The Touching Story of Descanso Gardens’ Famous Camellias
The colorful Descanso Gardens camellias are world famous, and constitute the largest camellia collection in the U.S., attracting tens of thousands of visitors to La Cañada. But the backstory on these beautiful flowers is truly fascinating, and has its roots (literally) in one of the great American tragedies of the 20th century.
The story begins with Manchester Boddy, born into poverty but with a quick mind and a bold spirit. He was the classic American self-made man, working as a laborer and salesman and eventually, through grit and perseverance, as a newspaperman. In the ’20s, he gained control of a failing L.A. newspaper, the Daily News. The paper became wildly successful after he turned it from a “good news” publication into a muckraker, featuring exposés of political and police corruption.
The now wealthy Boddy turned his myriad interests to horticulture when in 1936 he purchased a 160-acre tract of oak forest in La Cañada for his new home and named it Rancho de Descanso – “Ranch of Restfulness.” He hired professional horticulturists to build his massive gardens.
A personal fascination with camellias began in 1941 when he lined his driveway with camellias. He fell in love with the then-exotic flower and went searching for more. His timing couldn’t have been better. Two Japanese American-owned nurseries specializing in camellias were on the auction block, their owners having been given just days notice to liquidate before being sent to internment camps.
One of the nurseries, Star Nursery of Sierra Madre, was owned by Francis Uyematsu, a self-made man much like Boddy. Uyematsu had immigrated to the U.S. in 1904 and began importing and propagating camellias from Japan. He sold these then-unusual flowers from the back of a wagon, soon making enough to purchase a large nursery. As his fortunes grew he invested more into his camellias, buying and selling thousands of the plants. He collected many rare and hybridized varieties on buying trips to Japan. Despite the Depression, he was successful financially and fulfilled personally with the many unusual camellia varieties he propagated and grew for his own pleasure.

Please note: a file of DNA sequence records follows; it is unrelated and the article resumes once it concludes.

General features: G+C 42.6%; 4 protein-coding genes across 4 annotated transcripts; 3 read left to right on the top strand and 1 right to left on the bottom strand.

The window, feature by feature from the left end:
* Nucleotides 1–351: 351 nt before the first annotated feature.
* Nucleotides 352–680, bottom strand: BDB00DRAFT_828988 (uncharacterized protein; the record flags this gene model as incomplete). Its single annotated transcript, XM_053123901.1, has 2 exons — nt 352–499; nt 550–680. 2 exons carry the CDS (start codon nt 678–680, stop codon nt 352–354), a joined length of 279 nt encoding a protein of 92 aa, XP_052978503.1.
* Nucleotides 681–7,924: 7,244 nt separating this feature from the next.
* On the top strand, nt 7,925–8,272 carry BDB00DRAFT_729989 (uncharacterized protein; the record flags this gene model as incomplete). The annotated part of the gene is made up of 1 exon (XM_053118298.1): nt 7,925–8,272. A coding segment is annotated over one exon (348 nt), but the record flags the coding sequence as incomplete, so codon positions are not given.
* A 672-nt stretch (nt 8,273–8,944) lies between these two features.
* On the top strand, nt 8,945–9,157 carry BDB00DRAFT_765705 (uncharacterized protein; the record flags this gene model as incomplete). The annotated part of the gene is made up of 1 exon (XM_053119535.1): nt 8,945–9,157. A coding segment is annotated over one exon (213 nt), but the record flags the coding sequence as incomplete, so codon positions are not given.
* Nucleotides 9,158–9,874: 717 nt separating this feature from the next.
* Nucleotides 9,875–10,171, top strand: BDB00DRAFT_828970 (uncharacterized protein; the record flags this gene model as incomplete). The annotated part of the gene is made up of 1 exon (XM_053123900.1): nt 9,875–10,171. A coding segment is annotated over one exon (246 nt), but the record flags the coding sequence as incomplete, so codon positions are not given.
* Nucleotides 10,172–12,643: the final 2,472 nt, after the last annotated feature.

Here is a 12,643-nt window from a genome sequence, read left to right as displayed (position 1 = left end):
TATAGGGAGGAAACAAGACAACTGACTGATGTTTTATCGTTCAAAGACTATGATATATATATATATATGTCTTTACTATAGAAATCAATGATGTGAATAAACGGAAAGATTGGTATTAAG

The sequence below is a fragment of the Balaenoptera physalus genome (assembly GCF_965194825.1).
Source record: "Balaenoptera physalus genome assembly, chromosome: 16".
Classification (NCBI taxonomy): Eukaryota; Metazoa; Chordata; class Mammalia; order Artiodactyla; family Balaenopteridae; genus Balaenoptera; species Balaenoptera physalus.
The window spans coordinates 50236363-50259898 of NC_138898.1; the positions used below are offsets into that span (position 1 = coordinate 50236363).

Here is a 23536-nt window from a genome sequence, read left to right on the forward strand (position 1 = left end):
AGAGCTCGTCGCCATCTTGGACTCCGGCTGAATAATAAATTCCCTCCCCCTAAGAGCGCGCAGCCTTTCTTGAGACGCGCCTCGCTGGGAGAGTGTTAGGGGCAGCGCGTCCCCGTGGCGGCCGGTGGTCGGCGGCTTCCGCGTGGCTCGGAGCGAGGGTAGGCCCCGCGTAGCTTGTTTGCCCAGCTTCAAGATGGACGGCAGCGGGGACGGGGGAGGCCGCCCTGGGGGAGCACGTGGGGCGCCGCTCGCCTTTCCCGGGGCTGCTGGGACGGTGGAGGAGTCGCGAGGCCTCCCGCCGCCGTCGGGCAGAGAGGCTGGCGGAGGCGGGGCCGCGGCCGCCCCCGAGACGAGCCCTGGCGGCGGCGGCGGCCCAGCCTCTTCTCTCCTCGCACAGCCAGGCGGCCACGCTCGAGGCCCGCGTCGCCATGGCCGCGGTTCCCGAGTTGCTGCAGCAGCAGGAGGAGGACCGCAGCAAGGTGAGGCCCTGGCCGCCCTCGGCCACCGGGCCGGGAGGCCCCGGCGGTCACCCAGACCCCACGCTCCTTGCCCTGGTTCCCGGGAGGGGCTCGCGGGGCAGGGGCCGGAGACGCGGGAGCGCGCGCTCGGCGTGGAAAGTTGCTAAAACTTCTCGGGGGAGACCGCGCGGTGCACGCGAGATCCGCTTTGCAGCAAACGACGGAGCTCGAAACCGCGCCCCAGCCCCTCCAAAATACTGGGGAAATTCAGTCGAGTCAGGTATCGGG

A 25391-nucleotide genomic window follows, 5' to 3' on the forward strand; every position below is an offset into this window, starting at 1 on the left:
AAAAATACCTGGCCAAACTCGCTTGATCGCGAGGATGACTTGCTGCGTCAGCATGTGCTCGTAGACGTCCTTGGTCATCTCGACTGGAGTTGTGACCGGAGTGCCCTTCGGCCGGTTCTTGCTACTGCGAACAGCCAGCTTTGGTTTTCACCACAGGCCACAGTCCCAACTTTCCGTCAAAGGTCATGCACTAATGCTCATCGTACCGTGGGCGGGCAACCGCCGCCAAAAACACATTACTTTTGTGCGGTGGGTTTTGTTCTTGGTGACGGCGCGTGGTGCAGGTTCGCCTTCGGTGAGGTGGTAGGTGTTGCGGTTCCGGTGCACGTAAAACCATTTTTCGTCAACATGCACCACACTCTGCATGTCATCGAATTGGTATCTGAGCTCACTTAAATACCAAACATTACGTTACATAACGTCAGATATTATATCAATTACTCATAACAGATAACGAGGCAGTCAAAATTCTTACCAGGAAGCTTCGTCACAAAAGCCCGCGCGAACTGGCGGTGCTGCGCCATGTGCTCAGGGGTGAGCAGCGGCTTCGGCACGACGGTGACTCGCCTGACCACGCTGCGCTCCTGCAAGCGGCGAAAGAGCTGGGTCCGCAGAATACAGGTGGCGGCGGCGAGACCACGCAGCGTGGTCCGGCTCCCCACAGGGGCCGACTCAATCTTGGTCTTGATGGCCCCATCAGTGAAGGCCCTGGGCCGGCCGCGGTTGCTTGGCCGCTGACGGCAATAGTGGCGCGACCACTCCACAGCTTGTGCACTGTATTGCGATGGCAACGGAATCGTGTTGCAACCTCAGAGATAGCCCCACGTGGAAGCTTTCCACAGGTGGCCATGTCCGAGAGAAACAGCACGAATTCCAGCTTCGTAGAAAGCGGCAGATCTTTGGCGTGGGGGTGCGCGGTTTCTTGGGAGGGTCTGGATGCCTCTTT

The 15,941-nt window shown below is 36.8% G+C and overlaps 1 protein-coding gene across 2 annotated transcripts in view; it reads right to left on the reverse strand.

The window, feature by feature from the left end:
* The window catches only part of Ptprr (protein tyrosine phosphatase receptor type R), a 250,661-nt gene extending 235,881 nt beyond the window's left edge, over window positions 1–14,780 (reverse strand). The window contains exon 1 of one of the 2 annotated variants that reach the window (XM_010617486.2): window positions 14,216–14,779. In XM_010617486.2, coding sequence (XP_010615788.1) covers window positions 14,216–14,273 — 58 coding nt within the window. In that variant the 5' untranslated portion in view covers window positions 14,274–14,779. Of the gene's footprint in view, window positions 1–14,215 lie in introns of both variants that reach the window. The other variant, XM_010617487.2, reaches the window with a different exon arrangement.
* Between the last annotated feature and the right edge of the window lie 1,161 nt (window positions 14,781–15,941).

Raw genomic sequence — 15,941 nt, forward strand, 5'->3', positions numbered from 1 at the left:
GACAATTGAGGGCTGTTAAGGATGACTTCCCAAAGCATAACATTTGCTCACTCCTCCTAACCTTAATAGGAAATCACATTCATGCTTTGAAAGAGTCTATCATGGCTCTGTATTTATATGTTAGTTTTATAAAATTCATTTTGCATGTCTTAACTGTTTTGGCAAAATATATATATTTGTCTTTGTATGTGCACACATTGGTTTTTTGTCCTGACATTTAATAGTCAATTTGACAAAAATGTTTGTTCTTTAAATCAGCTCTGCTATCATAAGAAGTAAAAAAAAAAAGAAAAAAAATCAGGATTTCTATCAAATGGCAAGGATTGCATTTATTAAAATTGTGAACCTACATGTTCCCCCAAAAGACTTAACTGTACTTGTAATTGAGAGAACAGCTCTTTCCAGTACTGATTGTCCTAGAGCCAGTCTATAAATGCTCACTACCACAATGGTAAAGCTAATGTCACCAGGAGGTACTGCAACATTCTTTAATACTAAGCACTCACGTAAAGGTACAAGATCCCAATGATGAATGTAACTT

It all came crashing down on Dec. 7, 1941 and by early 1942, Uyematsu had received notice to report to Pomona Assembly Center with only what he could carry in a suitcase. The vultures swept in on his nursery, offering him pennies for his treasured camellias. Uyematsu would be wiped out financially.
But Manchester Boddy, with his horticulturist in tow, showed up at Star Nursery and asked Uyematsu what his camellia collection was worth, to which Uyematsu quoted a fair market price. Without bargaining or hesitation, Boddy wrote a check for the full amount and handed it to the amazed nurseryman, his eyes filling with tears. Some 300,000 camellias were purchased there that day, and they, along with another nursery’s stock, became the famous collection at Descanso.
Uyematsu used the money he had gotten from Boddy to donate 1000 cherry trees to the stark, bare Manzanar War Relocation Camp where he and his family were headed. He paid for the shipping there as well. A few of those trees still thrive in various yards in Inyo County. After the war he continued to donate cherry trees to L.A. parks – Bronson Canyon in Griffith Park and Exposition Park – and wisteria trees to other parks.
Meanwhile, Uyematsu’s camellias thrived at Descanso Gardens. Recently, a noted Japanese-American poet named Amy Uyematsu was contacted by a friend who had visited Descanso Gardens. The friend had seen a photo there of a Francis Uyematsu and his camellias. Was he a relation? Amy had a grandfather Francis, but he spoke no English and she no Japanese. He was a quiet man, and she knew nothing about him or his famous camellias. Through this chance encounter she discovered a legacy she knew nothing of and has since written poems about. Her grandfather’s desire to share a magical talent with plants with the community – a grandfather she didn’t know, who had a love for beauty, a beauty rooted in soil, a beauty that lives on today at Descanso Gardens.